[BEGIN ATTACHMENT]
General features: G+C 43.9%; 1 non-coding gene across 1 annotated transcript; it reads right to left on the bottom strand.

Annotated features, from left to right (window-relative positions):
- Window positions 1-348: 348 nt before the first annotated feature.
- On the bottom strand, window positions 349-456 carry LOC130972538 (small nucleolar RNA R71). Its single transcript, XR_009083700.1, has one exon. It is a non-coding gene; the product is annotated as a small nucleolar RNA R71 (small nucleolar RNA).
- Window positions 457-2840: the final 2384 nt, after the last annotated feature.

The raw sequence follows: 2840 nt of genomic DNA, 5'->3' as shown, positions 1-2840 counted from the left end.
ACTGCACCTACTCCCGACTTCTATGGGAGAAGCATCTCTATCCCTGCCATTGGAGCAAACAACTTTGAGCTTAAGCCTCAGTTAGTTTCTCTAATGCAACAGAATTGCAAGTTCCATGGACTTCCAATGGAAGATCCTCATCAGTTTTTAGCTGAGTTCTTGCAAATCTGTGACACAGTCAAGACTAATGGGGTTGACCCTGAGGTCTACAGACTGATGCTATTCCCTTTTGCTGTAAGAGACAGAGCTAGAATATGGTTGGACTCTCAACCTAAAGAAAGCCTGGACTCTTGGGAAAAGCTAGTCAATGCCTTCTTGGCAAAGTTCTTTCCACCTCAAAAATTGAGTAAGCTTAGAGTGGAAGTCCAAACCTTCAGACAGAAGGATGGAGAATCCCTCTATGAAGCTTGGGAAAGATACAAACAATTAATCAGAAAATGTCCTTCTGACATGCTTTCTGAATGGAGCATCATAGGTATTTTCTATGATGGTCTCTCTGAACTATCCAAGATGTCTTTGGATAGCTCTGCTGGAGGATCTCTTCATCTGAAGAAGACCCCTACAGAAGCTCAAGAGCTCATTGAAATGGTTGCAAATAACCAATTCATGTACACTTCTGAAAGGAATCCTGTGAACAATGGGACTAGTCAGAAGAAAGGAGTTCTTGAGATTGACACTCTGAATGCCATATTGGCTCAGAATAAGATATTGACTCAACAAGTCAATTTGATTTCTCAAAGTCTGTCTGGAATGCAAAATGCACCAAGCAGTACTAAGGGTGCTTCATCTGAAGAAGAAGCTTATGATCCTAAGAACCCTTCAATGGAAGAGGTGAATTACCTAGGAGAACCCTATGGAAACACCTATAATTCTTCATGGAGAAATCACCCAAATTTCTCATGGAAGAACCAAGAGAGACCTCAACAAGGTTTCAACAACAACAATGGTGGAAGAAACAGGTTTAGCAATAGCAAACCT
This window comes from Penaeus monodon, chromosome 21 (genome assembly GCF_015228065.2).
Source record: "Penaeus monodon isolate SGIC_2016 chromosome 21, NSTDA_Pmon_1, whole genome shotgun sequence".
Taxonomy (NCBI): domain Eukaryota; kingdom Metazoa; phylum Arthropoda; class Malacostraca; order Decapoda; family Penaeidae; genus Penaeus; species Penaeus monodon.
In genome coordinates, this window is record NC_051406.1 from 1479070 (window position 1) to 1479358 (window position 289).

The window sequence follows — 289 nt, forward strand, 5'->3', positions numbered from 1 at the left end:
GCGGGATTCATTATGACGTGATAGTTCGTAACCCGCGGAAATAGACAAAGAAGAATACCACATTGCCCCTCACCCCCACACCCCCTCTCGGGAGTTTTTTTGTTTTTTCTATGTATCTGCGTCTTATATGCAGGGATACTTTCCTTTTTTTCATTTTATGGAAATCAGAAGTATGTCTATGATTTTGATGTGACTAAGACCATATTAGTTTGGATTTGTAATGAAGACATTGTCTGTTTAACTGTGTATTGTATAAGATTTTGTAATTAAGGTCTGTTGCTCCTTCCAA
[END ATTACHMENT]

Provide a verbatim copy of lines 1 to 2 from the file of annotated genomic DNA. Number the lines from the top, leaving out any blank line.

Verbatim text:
General features: G+C 43.9%; 1 non-coding gene across 1 annotated transcript; it reads right to left on the bottom strand.

Annotated features, from left to right (window-relative positions):